No matter how bad you think you sound, tape at least some of your practice on a regular basis. When you get a new idea, record it. Save the tapes! Years from now, you and your friends/family/kids/grandkids will get a great deal of enjoyment going back and listening to your musical growth and seeing how you have improved. You may even find yourself inspired by some of those old, forgotten ideas. And if you are one of those few who make it big, you can make a great “basement tape,” sell millions of copies, and get even richer and more famous.

Make music a PART of your life – not your whole life. Be a real, well-rounded person. Learn something new – and non-musical – every day. Love, trust and honesty make you vulnerable, but they make you real and make life worthwhile. Leave egos to people who think they have something to prove. Treat everyone with respect. Be a human being first, and then a guitarist.

Write songs. Some people are born with the gift. Others have to learn it. Either way, just do it, and keep doing it. You can only get better. If one out of ten is worthwhile, you’ll be doing great.

Spare time. There is no such thing. The time you get is all the time you’ve got. ..Do something good with it.

Time, part II. Time spent with family and friends is rarely regretted. Nobody ever lies on their deathbed thinking, “Gee, I wish I had spent more time at work.”

Playing live: Give it your all! When you have a live gig, gear yourself up to give 100%, and then exceed it. If you don’t want to be there, don’t show up. If you do want to be there, act like it. Never, ever, ever take any audience for granted. They all have a dozen other things they could be doing than wasting their time watching someone go through the motions. You owe them the best you have to give in every set, every song. This goes for both paying and non-paying gigs. It is what distinguishes a pro from a jerk who can play guitar.

Play different. Not just different styles, but different ways of playing. If you usually use a pick, try playing with your fingers, and vice-versa. Get a slide and experiment with open tunings. Play songs you usually play electric on an acoustic, and vice-versa. Play your old familiar licks in a different key. Experiment! It will keep your playing fresh!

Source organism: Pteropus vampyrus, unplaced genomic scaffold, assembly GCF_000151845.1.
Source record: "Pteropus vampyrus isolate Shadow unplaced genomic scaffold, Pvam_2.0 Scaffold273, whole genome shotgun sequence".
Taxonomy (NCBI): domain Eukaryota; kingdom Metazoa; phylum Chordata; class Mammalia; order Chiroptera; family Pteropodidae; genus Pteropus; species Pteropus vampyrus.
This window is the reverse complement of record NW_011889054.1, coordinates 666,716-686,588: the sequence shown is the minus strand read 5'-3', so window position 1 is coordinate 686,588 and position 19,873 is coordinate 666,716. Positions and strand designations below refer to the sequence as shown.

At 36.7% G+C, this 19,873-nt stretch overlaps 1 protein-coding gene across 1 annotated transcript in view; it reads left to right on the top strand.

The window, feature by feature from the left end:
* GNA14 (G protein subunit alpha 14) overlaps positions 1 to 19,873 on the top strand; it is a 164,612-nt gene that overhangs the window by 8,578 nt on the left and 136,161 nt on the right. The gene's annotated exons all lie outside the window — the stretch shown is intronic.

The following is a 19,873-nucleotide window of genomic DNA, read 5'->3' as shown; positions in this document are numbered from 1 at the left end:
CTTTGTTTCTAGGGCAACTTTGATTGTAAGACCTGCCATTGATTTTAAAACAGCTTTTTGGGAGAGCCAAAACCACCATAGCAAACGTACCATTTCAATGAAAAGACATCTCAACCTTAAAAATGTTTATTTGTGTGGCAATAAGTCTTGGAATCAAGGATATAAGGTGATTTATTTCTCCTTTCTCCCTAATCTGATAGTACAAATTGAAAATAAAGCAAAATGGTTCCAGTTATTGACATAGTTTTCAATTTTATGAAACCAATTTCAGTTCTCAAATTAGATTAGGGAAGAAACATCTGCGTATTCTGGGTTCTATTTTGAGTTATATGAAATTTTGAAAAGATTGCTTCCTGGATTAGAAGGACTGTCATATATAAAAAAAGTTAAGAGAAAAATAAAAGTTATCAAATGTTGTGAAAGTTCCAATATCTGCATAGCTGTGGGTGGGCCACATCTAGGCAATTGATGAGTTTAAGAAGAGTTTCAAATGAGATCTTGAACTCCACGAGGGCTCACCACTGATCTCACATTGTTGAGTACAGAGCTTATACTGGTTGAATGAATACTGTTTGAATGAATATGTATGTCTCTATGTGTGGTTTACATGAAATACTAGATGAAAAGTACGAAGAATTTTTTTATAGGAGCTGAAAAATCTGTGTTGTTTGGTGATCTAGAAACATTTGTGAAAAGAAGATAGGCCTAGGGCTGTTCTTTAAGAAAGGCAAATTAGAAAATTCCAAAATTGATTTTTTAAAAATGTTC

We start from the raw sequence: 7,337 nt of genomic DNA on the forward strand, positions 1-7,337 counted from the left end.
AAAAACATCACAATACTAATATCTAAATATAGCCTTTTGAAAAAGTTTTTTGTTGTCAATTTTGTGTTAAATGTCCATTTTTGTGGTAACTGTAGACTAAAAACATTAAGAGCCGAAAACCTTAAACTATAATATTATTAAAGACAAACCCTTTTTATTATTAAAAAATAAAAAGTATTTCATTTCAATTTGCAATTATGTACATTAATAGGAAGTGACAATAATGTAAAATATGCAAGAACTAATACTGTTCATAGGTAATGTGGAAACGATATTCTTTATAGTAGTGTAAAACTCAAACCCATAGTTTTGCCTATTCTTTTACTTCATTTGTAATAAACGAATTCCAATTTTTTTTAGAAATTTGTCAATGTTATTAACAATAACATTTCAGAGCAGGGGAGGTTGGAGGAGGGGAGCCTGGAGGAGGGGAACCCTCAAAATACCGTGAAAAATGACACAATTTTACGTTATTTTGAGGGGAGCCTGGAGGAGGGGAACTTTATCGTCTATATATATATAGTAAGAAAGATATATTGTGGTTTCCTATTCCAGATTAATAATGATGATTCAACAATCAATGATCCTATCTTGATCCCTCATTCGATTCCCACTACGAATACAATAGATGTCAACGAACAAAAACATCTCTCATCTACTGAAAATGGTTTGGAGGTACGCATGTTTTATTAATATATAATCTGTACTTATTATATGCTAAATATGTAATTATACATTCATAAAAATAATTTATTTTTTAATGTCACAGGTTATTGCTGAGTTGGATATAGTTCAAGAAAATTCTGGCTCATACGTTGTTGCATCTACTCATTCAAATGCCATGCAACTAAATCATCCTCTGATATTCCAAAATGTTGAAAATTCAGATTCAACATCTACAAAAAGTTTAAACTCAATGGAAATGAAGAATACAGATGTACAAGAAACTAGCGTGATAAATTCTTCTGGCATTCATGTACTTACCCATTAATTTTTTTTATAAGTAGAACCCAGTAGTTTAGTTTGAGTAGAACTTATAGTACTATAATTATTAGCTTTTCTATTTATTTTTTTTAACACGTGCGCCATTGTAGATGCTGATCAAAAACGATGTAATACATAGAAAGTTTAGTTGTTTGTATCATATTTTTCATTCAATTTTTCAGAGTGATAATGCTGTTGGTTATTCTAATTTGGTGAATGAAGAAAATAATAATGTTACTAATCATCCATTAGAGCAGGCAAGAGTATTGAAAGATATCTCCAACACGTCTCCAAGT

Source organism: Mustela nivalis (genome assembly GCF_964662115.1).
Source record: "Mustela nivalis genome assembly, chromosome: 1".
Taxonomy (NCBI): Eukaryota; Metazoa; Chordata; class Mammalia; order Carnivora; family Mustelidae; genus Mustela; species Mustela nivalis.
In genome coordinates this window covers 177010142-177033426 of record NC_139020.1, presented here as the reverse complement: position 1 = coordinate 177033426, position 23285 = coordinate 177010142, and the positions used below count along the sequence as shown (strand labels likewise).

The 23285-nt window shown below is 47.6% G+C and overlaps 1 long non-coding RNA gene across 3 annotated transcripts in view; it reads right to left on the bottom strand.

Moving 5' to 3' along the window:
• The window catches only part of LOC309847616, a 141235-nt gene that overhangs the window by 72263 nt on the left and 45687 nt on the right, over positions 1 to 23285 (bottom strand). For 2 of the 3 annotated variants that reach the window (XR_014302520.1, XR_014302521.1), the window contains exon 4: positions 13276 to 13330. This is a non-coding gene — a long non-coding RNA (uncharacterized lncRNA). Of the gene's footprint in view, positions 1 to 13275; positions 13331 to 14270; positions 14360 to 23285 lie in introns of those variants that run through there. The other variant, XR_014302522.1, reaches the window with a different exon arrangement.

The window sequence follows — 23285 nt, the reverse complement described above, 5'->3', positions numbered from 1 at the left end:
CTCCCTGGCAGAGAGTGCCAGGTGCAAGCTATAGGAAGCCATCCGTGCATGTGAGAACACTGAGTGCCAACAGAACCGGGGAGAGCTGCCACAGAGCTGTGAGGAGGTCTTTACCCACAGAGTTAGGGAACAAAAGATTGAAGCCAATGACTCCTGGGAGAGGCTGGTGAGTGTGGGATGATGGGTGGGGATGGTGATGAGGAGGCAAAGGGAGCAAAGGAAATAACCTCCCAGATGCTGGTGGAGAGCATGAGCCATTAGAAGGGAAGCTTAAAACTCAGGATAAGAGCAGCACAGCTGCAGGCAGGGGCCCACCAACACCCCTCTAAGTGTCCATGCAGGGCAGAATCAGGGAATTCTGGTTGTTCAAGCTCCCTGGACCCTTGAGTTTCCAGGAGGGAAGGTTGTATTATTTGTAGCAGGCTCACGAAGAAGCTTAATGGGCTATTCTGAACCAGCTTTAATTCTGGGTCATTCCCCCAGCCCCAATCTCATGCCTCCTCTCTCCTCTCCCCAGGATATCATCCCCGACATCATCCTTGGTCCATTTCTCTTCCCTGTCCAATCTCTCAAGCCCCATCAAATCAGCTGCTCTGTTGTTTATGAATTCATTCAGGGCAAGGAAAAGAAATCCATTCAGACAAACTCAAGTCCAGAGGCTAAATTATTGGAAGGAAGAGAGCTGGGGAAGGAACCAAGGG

Changing strings. Don’t worry about what people tell you. You don’t need to change your strings once a week or anything as extreme as that. Once you get used to playing, you’ll know when you need new strings. Like so many other things about playing, this is a matter of personal preference. And when it comes to buying strings, most are made by the same few companies. Find the gauge you like, then buy the cheap ones.

SPECIAL ADDITION: Thanks very much to Andrew Price for the following info:
Below is a list of companies that do make their own strings (and may make strings for others as well):

Martin, Gibson, D’Addario, GHS, Fender, Thomastik-Infield, Vinci, Mapes, Dean Markley, LaBella, S.I.T., Ernie Ball, Pyramid, Savarez, RotoSound, D.R., D’Aquisto,.

To see where I got this info from, check out this link on Acoustic Guitar Magazine’s web site (That’s me using the name “Georgia”):

This leads to my next tip:

Don’t let pride prevent you from growing as a player – or as a person.
If you find out that you are wrong or mistaken or misinformed about something, don’t hesitate to accept it and make a correction. It’s better to be humble and correct than stubborn and wrong.

More stuff directly related to guitar:
A lot of beginners, before they really understand what they are doing, try to press down directly over the fret. While that may have some usefulness for someone trying to achieve a particular effect, in most cases, you want to press down on the fingerboard directly above the fret.

Up and down the neck
In typical guitar terminology, “up” the neck means toward the base of the guitar (where the pickups or soundhole are), and “down” the neck is toward the nut. Confused yet? Okay, how about this: the 6th string is the thickest one (also called “low E”) and is the string closest to the top when holding the guitar in typical, right-handed playing position. It is also called the bottom string by some. When you want to hit a high note, however, you go up the fretboard (toward the bottom, if you remember), while lower notes are “down” toward the nut (at the top of the guitar.). Okay, I am confusing myself now. Let’s try a little more philosophy.

Manners are cool
“Please” and “thank you” never go out of style. Remember that rudeness is a weak person’s imitation of strength.

Slow and steady win the race.
Becoming a better player is just as much a matter of patience and persistence as it is practice. Some skills come slowly, while others will seem impossible right up to the moment they actually click and become simple. Whether you learn by leaps and bounds or at a snail’s place, just don’t give up. A year from now you’ll be better than you are today if you just keep at it.

To Be Continued…someday!